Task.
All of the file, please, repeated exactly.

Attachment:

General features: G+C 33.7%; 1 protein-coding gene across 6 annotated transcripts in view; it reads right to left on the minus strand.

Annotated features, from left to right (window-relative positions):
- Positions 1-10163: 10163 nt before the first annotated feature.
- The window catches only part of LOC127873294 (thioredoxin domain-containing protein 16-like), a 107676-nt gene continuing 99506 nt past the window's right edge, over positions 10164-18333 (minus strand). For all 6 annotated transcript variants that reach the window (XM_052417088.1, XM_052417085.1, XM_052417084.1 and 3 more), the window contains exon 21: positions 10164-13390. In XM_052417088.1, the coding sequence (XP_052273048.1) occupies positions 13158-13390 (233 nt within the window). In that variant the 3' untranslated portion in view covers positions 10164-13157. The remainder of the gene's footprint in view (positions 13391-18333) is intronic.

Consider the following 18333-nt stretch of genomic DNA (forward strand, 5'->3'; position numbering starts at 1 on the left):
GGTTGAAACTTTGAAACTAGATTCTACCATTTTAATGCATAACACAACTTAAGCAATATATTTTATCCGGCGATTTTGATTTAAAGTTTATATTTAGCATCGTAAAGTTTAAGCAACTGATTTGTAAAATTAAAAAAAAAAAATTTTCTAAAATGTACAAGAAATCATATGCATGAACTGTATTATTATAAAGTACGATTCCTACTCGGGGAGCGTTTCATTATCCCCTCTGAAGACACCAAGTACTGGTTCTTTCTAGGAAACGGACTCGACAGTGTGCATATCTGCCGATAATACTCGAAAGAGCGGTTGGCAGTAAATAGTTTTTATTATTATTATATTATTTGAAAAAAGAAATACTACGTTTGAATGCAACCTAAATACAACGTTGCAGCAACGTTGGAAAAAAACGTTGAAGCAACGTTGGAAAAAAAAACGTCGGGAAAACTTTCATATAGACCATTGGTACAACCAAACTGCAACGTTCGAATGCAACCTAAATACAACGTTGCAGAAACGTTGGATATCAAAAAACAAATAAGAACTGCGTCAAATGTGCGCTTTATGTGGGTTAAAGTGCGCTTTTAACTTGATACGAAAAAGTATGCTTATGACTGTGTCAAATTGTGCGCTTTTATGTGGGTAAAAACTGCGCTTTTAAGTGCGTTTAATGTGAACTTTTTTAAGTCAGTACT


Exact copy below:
General features: G+C 33.7%; 1 protein-coding gene across 6 annotated transcripts in view; it reads right to left on the minus strand.

Annotated features, from left to right (window-relative positions):
- Positions 1-10163: 10163 nt before the first annotated feature.
- The window catches only part of LOC127873294 (thioredoxin domain-containing protein 16-like), a 107676-nt gene continuing 99506 nt past the window's right edge, over positions 10164-18333 (minus strand). For all 6 annotated transcript variants that reach the window (XM_052417088.1, XM_052417085.1, XM_052417084.1 and 3 more), the window contains exon 21: positions 10164-13390. In XM_052417088.1, the coding sequence (XP_052273048.1) occupies positions 13158-13390 (233 nt within the window). In that variant the 3' untranslated portion in view covers positions 10164-13157. The remainder of the gene's footprint in view (positions 13391-18333) is intronic.

Consider the following 18333-nt stretch of genomic DNA (forward strand, 5'->3'; position numbering starts at 1 on the left):
GGTTGAAACTTTGAAACTAGATTCTACCATTTTAATGCATAACACAACTTAAGCAATATATTTTATCCGGCGATTTTGATTTAAAGTTTATATTTAGCATCGTAAAGTTTAAGCAACTGATTTGTAAAATTAAAAAAAAAAAATTTTCTAAAATGTACAAGAAATCATATGCATGAACTGTATTATTATAAAGTACGATTCCTACTCGGGGAGCGTTTCATTATCCCCTCTGAAGACACCAAGTACTGGTTCTTTCTAGGAAACGGACTCGACAGTGTGCATATCTGCCGATAATACTCGAAAGAGCGGTTGGCAGTAAATAGTTTTTATTATTATTATATTATTTGAAAAAAGAAATACTACGTTTGAATGCAACCTAAATACAACGTTGCAGCAACGTTGGAAAAAAACGTTGAAGCAACGTTGGAAAAAAAAACGTCGGGAAAACTTTCATATAGACCATTGGTACAACCAAACTGCAACGTTCGAATGCAACCTAAATACAACGTTGCAGAAACGTTGGATATCAAAAAACAAATAAGAACTGCGTCAAATGTGCGCTTTATGTGGGTTAAAGTGCGCTTTTAACTTGATACGAAAAAGTATGCTTATGACTGTGTCAAATTGTGCGCTTTTATGTGGGTAAAAACTGCGCTTTTAAGTGCGTTTAATGTGAACTTTTTTAAGTCAGTACT